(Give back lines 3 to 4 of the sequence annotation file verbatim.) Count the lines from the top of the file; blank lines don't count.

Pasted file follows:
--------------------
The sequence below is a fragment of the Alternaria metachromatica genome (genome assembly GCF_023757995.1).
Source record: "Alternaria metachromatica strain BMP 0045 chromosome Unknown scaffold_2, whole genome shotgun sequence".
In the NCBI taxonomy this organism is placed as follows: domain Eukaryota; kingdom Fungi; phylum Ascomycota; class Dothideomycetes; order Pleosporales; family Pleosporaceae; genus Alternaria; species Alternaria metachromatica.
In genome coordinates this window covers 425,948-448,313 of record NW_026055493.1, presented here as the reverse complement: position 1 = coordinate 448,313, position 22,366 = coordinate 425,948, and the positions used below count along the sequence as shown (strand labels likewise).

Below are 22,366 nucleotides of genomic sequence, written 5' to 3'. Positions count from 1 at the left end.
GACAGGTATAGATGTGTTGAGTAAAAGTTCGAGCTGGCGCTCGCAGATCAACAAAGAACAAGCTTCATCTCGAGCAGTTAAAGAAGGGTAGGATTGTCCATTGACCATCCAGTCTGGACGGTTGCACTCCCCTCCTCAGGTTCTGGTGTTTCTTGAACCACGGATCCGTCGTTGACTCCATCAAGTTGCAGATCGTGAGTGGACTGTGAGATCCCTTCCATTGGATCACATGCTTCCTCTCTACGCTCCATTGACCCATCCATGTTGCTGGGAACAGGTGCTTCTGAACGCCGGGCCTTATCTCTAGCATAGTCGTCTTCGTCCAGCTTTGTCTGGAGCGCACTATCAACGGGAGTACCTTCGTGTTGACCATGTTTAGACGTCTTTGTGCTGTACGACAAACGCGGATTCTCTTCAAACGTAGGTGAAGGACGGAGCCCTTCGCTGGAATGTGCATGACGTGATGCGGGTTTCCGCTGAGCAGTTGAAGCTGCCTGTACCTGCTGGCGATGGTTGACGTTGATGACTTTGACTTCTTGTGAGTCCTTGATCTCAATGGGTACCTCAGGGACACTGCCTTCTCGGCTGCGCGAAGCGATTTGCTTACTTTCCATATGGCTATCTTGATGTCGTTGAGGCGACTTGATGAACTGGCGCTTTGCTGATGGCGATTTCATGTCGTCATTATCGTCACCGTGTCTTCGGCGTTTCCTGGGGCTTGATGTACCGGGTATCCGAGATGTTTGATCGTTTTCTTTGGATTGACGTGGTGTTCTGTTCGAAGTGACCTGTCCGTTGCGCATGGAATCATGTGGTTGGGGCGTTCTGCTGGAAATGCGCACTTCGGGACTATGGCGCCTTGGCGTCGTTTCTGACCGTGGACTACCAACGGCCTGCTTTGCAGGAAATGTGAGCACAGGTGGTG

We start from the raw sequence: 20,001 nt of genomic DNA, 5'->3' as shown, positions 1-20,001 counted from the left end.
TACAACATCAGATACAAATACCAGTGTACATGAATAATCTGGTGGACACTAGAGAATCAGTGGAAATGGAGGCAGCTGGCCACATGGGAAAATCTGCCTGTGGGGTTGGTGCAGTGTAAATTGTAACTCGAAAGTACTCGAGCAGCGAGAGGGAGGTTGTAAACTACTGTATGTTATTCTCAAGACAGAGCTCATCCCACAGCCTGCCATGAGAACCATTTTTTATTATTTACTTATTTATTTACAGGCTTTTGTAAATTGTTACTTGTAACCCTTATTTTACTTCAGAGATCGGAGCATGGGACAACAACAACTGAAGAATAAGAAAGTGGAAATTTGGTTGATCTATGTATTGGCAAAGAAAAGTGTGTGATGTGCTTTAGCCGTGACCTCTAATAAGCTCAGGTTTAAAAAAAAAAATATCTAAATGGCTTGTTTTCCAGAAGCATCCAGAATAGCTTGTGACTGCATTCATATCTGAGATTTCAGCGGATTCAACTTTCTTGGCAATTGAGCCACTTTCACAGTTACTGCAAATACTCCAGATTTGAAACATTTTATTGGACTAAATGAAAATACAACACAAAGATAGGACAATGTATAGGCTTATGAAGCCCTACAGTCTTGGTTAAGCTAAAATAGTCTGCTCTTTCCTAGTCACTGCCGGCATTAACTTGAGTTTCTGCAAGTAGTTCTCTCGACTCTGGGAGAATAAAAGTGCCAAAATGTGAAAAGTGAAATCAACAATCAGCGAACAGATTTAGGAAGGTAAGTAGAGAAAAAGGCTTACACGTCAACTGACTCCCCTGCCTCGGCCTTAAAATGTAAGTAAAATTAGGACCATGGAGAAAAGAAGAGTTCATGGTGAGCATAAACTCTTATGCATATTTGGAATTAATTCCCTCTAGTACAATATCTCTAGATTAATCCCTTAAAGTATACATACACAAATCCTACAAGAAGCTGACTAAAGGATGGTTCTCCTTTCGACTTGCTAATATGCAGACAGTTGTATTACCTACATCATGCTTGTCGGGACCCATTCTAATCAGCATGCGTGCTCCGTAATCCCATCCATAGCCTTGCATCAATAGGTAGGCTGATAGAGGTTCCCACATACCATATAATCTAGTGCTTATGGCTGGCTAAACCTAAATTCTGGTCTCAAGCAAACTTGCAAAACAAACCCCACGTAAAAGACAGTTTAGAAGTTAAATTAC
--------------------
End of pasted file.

In the NCBI taxonomy this organism is placed as follows: domain Eukaryota; kingdom Fungi; phylum Ascomycota; class Dothideomycetes; order Pleosporales; family Pleosporaceae; genus Alternaria; species Alternaria metachromatica.
In genome coordinates this window covers 425,948-448,313 of record NW_026055493.1, presented here as the reverse complement: position 1 = coordinate 448,313, position 22,366 = coordinate 425,948, and the positions used below count along the sequence as shown (strand labels likewise).